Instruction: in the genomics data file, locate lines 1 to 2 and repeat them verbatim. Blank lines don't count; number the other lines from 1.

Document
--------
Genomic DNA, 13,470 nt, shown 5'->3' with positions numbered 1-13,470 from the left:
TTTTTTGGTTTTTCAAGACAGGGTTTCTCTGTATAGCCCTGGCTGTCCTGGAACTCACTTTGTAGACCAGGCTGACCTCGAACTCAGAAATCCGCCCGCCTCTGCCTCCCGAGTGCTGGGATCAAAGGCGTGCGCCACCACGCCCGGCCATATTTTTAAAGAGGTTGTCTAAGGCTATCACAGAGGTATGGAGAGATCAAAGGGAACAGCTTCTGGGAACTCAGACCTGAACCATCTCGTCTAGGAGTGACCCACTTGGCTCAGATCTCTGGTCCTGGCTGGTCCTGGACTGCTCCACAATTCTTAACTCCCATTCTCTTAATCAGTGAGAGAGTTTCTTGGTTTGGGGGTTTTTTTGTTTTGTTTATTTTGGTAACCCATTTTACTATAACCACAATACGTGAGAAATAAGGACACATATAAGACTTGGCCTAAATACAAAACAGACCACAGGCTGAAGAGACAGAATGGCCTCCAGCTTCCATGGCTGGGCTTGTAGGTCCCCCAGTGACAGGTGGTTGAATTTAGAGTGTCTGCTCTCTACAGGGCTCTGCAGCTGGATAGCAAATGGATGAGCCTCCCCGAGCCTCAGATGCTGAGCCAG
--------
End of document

Genomic DNA, 13,470 nt, shown 5'->3' with positions numbered 1-13,470 from the left:
TTTTTTGGTTTTTCAAGACAGGGTTTCTCTGTATAGCCCTGGCTGTCCTGGAACTCACTTTGTAGACCAGGCTGACCTCGAACTCAGAAATCCGCCCGCCTCTGCCTCCCGAGTGCTGGGATCAAAGGCGTGCGCCACCACGCCCGGCCATATTTTTAAAGAGGTTGTCTAAGGCTATCACAGAGGTATGGAGAGATCAAAGGGAACAGCTTCTGGGAACTCAGACCTGAACCATCTCGTCTAGGAGTGACCCACTTGGCTCAGATCTCTGGTCCTGGCTGGTCCTGGACTGCTCCACAATTCTTAACTCCCATTCTCTTAATCAGTGAGAGAGTTTCTTGGTTTGGGGGTTTTTTTGTTTTGTTTATTTTGGTAACCCATTTTACTATAACCACAATACGTGAGAAATAAGGACACATATAAGACTTGGCCTAAATACAAAACAGACCACAGGCTGAAGAGACAGAATGGCCTCCAGCTTCCATGGCTGGGCTTGTAGGTCCCCCAGTGACAGGTGGTTGAATTTAGAGTGTCTGCTCTCTACAGGGCTCTGCAGCTGGATAGCAAATGGATGAGCCTCCCCGAGCCTCAGATGCTGAGCCAG